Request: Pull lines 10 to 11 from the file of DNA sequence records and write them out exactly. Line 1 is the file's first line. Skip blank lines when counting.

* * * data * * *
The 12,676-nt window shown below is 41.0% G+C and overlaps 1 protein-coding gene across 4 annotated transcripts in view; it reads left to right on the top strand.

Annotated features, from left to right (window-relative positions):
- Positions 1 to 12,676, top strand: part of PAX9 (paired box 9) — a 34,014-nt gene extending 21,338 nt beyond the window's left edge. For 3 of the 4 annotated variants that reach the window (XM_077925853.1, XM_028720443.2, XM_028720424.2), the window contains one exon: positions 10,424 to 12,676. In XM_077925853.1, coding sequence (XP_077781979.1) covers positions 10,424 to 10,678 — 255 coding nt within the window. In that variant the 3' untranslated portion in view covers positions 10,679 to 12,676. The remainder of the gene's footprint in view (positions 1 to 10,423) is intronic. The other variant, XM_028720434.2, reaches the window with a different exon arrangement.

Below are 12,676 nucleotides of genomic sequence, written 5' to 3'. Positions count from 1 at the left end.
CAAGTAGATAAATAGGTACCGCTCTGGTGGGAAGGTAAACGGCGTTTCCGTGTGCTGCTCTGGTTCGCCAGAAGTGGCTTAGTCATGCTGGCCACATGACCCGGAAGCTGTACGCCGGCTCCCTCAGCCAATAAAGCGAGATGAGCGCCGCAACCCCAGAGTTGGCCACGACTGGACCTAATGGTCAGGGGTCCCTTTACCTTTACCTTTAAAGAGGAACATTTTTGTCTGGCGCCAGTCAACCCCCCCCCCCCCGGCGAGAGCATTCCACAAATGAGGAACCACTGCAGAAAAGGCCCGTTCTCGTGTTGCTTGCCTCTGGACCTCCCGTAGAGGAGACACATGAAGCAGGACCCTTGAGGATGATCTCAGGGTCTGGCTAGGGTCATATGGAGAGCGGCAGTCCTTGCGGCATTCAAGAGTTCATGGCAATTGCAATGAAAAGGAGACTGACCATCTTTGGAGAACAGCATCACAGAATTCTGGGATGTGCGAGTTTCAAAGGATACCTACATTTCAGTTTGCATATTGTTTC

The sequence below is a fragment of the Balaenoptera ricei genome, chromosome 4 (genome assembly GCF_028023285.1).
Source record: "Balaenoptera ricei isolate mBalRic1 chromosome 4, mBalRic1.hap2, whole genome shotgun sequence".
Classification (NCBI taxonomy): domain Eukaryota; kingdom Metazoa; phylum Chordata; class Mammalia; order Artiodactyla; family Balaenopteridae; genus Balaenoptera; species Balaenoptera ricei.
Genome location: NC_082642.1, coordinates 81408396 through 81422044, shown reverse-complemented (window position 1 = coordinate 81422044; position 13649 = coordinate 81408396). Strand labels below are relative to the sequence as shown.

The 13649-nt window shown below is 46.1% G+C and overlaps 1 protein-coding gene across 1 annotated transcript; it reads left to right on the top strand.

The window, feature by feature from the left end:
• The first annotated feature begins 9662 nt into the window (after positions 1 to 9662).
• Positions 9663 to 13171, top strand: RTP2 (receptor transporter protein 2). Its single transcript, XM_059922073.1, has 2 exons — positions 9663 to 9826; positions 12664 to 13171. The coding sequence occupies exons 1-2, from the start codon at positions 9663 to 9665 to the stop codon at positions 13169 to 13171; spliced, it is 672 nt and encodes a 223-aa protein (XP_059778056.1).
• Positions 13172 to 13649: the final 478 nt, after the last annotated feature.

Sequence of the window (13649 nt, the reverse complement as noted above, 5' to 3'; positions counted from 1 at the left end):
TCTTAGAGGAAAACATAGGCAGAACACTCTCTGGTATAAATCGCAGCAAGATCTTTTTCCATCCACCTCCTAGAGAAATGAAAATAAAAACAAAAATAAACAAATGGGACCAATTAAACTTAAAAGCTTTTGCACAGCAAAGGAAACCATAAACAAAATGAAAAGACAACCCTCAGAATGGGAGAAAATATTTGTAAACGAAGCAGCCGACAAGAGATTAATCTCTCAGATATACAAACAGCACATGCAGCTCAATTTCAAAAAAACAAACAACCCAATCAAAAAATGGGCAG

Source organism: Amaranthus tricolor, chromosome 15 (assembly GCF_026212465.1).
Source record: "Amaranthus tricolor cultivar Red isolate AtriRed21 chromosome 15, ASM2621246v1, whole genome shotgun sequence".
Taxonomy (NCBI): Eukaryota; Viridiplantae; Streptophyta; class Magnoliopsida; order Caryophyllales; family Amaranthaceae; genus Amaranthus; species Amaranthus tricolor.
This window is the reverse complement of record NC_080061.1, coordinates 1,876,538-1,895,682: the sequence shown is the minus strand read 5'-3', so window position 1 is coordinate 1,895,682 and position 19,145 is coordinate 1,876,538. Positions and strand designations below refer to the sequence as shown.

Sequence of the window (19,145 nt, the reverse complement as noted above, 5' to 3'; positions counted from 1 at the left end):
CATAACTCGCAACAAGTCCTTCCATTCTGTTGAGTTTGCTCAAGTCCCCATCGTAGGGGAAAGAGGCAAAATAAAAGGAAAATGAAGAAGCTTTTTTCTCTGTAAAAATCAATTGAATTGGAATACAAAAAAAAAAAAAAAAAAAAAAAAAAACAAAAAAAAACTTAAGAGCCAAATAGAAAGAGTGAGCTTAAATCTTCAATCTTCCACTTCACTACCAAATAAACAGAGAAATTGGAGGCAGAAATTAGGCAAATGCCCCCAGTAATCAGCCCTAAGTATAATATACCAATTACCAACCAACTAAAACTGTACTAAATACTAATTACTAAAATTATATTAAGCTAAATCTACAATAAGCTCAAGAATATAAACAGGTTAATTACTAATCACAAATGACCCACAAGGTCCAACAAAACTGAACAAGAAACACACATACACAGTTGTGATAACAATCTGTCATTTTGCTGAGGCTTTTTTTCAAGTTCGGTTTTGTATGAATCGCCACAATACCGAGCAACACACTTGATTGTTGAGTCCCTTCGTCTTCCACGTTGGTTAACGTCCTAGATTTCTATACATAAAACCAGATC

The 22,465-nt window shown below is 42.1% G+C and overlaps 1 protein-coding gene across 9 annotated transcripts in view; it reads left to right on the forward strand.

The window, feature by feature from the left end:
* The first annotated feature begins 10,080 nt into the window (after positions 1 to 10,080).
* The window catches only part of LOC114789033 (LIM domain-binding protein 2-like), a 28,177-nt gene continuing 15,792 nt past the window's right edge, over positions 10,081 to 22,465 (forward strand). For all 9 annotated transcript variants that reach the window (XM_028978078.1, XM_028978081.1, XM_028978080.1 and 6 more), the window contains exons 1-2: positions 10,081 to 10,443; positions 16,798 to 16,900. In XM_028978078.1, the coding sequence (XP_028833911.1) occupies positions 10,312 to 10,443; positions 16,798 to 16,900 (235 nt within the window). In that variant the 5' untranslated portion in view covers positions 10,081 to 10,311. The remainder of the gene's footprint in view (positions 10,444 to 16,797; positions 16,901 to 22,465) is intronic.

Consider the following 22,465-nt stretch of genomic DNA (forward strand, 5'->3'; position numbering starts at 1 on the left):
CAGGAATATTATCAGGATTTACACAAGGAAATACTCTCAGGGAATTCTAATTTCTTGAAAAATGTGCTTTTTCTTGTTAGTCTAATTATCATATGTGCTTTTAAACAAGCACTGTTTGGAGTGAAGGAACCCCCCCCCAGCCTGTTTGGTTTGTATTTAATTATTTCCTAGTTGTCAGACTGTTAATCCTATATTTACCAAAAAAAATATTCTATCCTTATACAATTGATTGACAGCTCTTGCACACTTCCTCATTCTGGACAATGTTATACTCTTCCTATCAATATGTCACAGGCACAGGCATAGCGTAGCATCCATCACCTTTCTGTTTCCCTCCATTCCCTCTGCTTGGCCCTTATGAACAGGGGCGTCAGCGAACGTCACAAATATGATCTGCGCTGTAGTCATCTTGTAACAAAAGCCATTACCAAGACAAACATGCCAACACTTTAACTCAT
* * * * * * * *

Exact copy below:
The 13649-nt window shown below is 46.1% G+C and overlaps 1 protein-coding gene across 1 annotated transcript; it reads left to right on the top strand.

The window, feature by feature from the left end: